Those that see evangelism as a line work with people through the cognitive challenges of faith and continue after a conversion experience towards becoming a faithful servant of God. Those that see evangelism as two-dimensional are concerned with values and emotions. They are concerned with “decorating the gospel” (Titus 2:10) to not only make it intellectually palatable but desirable to the heart. They share not only what is true, but do it in a way that is respectful and helpful (I Peter 3:15).
Three-dimensional evangelism is concerned not only with the cognitive side and the affective side, but the behavioral side as well— helping them conform themselves to Christ. Since many behaviors can be destructive and a hindrance, behavioral guidance may begin even before conversion and continue long past. See Figure 30.
Figure 30. The Evangelism Cube
In sharing the gospel in a different, and potentially hostile culture, it is likely that all three dimensions are needed. They need to encounter the truth of the Gospel (some might call this “truth encounter.”) They also need to see that the Gospel is a good or desirable thing. Commonly, but not strictly, this is demonstrated through “love encounter” — divine love demonstrated by the Christians in such a way that unbeliever’s gain a positive view of Christianity and the Christian message. A friend of mine was a Muslim man who lived in a predominantly Muslim country, but worked for a foreigner who was Christian. One day, his boss invited him to a Bible study. My friend gladly accepted, and later became a Christian. However, he told me that he did not join the Bible study because of any interest in Christianity or the Bible. He joined because he had greatly respected his boss, and so was quite open to whatever he valued.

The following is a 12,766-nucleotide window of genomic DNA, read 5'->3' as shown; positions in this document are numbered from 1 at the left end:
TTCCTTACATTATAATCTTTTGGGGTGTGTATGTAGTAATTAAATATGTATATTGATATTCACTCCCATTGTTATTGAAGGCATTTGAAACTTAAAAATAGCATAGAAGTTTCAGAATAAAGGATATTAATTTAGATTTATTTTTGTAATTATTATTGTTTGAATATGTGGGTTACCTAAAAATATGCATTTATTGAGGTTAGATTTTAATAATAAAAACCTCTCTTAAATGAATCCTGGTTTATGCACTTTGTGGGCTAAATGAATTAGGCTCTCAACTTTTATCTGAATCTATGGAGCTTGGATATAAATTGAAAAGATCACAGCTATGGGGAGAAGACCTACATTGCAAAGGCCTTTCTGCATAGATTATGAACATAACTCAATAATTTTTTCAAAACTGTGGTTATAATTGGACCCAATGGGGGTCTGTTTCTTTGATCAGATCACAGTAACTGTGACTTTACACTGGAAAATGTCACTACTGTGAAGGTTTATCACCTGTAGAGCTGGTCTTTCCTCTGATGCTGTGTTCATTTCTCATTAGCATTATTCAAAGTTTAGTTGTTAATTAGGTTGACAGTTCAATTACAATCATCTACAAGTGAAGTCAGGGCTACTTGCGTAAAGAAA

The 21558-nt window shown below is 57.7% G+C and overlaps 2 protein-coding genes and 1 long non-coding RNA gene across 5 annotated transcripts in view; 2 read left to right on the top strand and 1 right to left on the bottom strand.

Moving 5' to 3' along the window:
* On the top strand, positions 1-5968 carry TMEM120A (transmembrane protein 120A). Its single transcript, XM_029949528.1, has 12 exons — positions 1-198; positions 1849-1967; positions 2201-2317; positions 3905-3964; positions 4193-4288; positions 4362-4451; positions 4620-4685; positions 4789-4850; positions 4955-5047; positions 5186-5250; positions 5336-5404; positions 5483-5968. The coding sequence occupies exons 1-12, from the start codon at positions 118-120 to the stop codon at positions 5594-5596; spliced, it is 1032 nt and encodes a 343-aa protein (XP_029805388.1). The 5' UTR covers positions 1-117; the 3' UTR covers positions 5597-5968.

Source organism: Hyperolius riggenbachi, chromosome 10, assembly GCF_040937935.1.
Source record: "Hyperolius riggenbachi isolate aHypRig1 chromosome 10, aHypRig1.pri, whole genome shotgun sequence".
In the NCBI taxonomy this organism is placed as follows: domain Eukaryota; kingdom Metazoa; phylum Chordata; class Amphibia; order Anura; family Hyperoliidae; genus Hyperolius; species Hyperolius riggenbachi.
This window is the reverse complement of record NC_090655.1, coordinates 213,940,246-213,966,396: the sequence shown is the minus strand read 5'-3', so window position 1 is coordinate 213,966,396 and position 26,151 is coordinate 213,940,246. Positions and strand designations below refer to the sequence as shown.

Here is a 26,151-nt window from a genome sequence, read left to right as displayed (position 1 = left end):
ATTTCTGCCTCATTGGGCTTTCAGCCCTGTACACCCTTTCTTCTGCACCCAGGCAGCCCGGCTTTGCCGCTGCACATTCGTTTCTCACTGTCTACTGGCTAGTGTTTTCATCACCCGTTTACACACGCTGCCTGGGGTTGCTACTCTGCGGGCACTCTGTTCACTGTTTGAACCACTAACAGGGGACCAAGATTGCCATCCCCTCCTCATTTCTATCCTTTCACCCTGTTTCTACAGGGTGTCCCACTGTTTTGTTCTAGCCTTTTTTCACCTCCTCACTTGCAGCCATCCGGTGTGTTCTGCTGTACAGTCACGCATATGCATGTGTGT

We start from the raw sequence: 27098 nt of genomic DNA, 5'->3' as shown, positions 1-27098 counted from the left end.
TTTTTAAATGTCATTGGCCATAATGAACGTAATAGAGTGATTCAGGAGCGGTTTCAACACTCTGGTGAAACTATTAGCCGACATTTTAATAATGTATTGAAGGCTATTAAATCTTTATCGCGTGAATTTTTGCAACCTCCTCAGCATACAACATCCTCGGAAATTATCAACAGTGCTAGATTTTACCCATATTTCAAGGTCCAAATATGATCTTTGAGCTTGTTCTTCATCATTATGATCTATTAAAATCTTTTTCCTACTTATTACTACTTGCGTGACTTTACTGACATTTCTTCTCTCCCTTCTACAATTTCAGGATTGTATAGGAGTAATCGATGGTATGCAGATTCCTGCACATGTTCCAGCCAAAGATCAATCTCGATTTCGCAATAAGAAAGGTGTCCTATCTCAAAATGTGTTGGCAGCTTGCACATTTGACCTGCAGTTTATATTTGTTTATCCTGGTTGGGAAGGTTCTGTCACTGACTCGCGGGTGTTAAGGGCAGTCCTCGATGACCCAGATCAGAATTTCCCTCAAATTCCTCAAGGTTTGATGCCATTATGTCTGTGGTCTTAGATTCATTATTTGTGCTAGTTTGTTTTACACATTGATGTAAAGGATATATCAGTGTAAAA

In many (all?) cultures, people respond in faith only after experiencing faith in action. In many shame-based cultures, people become involved in a church, and participating in church life, long before they decide to become a Christian. It also seems to be true that all over the world, people are more prone to “try before you buy.” They want to see both the Christian life lived out in front of them, as well as participate in the Christian life before actually deciding to become a Christian. In such cases, the discipling cycle seems backwards— they participate in the church or study group, learn to obey Christ, and then accept Him and be baptized into the church body.
Care must be made to ensure that God’s Message is not undermined by the other dimensions. Actions speak louder than words, as the saying goes. All of this is not to say that God cannot work simply through sharing the gospel. Salvation is the work of the Holy Spirit. Rather, the point is that evangelism should be seen as having many dimensions…. it has a cognitive component, an affective component, and a behavioral component. When sharing the gospel in a different culture, extra care must be made to ensure that God’s Message is not undermined by the other dimension.
7David B. Barrett. Evangelism! A Historical Survey of the Concept (New Hope, 1987). This book goes into the Greek word where we get the English term Evangelize and shows that, while its etymology suggests a narrow range of meanings, it is quite broad in its usage. Evangelism may be required to include the proclamation of Christ’s good news, it can also include a lot more things as well.
8James F. Engel, Contemporary Christian Communications: Its Theory and Practice (Nashville, TN: Thomas Nelson, 1979).
9For more information, go to http://www.thegraymatrix.org.